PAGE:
The Many Faces of Plague: Plague Epidemiology and Economic Divergence in the 17th-century

Activity: Talk or presentationOral presentationAcademic


For a long time it has been suggested that early modern plague in Northwest Europe was largely an ‘urban affair’, leaving much of the countryside untouched. This apparently contrasted with the wide territorial pervasiveness of medieval plague. In particular it has been suggested that the epidemiological regime of Northwest Europe in the sixteenth- and seventeenth centuries was essentially that of frequent plague bouts, which tended to only affect the same cities and towns repeatedly, and were generally only offering a very ‘light’ impact on mortality rates. Scholarship in very recent times has contrasted this ‘epidemiological regime’ in Northwest Europe with a very different one seen in 17th-century Italy, whereby plagues were apparently infrequent, but extremely severe and affecting the city and countryside in equal measure. Some have gone further to say that this contrasting experience of plague may have been a significant factor in the shifting centre of economic gravity from the Mediterranean to Northwest Europe in the early modern period.
Using a new consolidated database of burial information from the Low Countries in the 17th century, this view is brought into question in this paper. For the Dutch Republic, the Southern Netherlands, and Northeast France, plagues tended to affect even the most isolated rural communities, to an extent that very few places were spared from infection. Results with regard to plague severity are more mixed: while the evidence from the Southern Netherlands and Northeast France tend to support the prevailing idea that 17th-century plague in the Mediterranean was more severe, evidence from the Dutch Republic shows evidence contrary to this narrative. In fact there are grounds for suggesting that the Dutch Republic’s experience with plague may have been even more severe than that seen in Northern Italy in 1630.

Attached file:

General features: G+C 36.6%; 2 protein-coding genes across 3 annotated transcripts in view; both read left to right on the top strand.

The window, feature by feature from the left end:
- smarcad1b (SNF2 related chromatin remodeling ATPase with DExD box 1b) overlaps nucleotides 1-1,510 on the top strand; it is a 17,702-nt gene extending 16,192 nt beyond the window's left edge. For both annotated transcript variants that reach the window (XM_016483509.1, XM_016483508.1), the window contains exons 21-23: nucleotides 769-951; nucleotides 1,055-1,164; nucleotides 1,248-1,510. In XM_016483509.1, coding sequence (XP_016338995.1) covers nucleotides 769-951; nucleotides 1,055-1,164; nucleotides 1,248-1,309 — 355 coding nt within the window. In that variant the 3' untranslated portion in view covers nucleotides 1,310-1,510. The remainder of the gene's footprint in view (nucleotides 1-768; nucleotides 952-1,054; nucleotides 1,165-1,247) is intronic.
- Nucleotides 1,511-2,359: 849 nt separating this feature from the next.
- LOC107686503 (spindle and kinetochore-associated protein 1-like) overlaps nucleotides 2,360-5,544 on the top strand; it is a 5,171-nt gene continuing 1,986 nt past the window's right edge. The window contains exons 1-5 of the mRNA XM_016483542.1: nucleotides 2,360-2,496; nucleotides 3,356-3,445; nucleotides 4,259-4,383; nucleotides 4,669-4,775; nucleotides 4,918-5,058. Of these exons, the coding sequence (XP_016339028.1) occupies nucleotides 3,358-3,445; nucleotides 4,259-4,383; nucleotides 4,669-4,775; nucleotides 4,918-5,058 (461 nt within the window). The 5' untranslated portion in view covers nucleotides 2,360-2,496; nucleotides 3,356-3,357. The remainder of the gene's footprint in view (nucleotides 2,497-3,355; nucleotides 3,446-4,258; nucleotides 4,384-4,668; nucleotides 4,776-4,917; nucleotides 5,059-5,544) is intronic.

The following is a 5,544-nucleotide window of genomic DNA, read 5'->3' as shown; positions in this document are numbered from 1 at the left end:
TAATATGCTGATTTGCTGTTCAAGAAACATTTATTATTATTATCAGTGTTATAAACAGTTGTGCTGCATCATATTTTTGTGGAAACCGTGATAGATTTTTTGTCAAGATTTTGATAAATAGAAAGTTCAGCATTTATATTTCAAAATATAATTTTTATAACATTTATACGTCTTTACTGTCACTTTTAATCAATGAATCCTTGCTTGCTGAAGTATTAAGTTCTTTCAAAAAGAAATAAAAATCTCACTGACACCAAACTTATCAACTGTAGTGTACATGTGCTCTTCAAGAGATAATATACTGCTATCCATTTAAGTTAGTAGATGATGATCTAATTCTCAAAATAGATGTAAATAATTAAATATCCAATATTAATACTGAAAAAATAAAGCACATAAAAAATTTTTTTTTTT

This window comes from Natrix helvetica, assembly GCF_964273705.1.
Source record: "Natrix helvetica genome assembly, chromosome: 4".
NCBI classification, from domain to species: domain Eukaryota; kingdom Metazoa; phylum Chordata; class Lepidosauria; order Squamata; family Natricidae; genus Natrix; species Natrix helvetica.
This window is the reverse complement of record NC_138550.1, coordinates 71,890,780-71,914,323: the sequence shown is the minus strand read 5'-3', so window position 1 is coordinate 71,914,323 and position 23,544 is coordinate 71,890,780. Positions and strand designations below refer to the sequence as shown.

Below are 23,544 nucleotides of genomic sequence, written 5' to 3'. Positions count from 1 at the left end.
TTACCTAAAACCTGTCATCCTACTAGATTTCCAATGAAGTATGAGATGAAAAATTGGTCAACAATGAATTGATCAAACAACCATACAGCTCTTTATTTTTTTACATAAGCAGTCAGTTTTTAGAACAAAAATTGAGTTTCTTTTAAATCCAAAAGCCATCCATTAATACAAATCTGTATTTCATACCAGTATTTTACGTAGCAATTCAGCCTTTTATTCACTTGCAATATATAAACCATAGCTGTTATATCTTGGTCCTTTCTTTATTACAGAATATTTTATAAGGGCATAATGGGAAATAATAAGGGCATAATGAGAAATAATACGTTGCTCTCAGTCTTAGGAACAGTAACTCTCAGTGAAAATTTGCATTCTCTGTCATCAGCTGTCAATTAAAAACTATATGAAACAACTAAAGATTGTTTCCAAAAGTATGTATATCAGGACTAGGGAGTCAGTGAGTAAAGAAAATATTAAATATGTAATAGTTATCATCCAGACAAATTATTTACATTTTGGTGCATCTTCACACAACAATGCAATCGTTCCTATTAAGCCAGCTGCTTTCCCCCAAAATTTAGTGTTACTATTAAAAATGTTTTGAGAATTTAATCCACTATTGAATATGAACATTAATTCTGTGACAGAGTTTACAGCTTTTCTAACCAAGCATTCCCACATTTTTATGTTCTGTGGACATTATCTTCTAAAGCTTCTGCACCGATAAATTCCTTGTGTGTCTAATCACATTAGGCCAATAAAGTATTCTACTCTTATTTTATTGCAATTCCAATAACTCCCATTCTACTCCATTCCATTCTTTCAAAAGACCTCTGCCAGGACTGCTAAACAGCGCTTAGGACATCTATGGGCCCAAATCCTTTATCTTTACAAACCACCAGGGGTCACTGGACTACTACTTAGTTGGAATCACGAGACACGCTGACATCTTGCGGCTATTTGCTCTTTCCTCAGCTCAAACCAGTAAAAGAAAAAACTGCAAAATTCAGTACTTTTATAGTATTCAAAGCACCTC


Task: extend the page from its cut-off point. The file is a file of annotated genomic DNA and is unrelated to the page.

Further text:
The broader general point made in this article, however, is to reveal flaws in the ways up to now we have approached economic divergences caused by plague from an institutional or societal angle. That is to say that plague was not a monolithic entity but there were ultimately many different ‘regimes’ of plague. Those arguing for institutional adaptions to plague causing divergences between large parts of Northwest, Mediterranean, and Eastern Europe (for example with regard to real wages) are not comparing reactions to the same shock, but also different types of shock simultaneous to different sets of institutions. Ultimately what is being suggested here is that our comparative approach to the economic consequences of the plague can only take place at a regional level within the same epidemiological regime, and the macro-comparison of the effects of plague is probably at an end
Period31 Mar 2016
Event titleEuropean Social Science History Conference
Event typeConference
LocationValencia, SpainShow on map
Degree of RecognitionInternational